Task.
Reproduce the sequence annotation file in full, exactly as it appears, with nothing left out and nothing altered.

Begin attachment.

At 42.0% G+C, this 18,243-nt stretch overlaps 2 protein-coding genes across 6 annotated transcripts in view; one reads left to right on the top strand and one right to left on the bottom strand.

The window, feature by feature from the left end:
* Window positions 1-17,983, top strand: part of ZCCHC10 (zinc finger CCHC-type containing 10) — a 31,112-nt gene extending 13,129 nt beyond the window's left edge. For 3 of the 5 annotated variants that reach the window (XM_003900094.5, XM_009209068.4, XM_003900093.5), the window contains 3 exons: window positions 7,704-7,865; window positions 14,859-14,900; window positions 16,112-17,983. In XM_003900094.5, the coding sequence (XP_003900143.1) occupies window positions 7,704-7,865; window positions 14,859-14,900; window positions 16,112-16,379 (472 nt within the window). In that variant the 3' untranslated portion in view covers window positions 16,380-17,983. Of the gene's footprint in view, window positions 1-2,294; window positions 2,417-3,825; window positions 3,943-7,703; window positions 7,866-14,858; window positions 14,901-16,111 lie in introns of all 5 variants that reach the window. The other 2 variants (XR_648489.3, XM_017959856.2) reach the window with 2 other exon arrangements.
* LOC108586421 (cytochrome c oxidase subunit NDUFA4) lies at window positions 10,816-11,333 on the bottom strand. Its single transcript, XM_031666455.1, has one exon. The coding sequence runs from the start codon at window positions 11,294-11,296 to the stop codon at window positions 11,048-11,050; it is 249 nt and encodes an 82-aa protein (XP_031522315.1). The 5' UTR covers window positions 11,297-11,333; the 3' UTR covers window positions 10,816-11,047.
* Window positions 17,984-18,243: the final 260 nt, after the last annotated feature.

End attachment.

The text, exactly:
At 42.0% G+C, this 18,243-nt stretch overlaps 2 protein-coding genes across 6 annotated transcripts in view; one reads left to right on the top strand and one right to left on the bottom strand.

The window, feature by feature from the left end:
* Window positions 1-17,983, top strand: part of ZCCHC10 (zinc finger CCHC-type containing 10) — a 31,112-nt gene extending 13,129 nt beyond the window's left edge. For 3 of the 5 annotated variants that reach the window (XM_003900094.5, XM_009209068.4, XM_003900093.5), the window contains 3 exons: window positions 7,704-7,865; window positions 14,859-14,900; window positions 16,112-17,983. In XM_003900094.5, the coding sequence (XP_003900143.1) occupies window positions 7,704-7,865; window positions 14,859-14,900; window positions 16,112-16,379 (472 nt within the window). In that variant the 3' untranslated portion in view covers window positions 16,380-17,983. Of the gene's footprint in view, window positions 1-2,294; window positions 2,417-3,825; window positions 3,943-7,703; window positions 7,866-14,858; window positions 14,901-16,111 lie in introns of all 5 variants that reach the window. The other 2 variants (XR_648489.3, XM_017959856.2) reach the window with 2 other exon arrangements.
* LOC108586421 (cytochrome c oxidase subunit NDUFA4) lies at window positions 10,816-11,333 on the bottom strand. Its single transcript, XM_031666455.1, has one exon. The coding sequence runs from the start codon at window positions 11,294-11,296 to the stop codon at window positions 11,048-11,050; it is 249 nt and encodes an 82-aa protein (XP_031522315.1). The 5' UTR covers window positions 11,297-11,333; the 3' UTR covers window positions 10,816-11,047.
* Window positions 17,984-18,243: the final 260 nt, after the last annotated feature.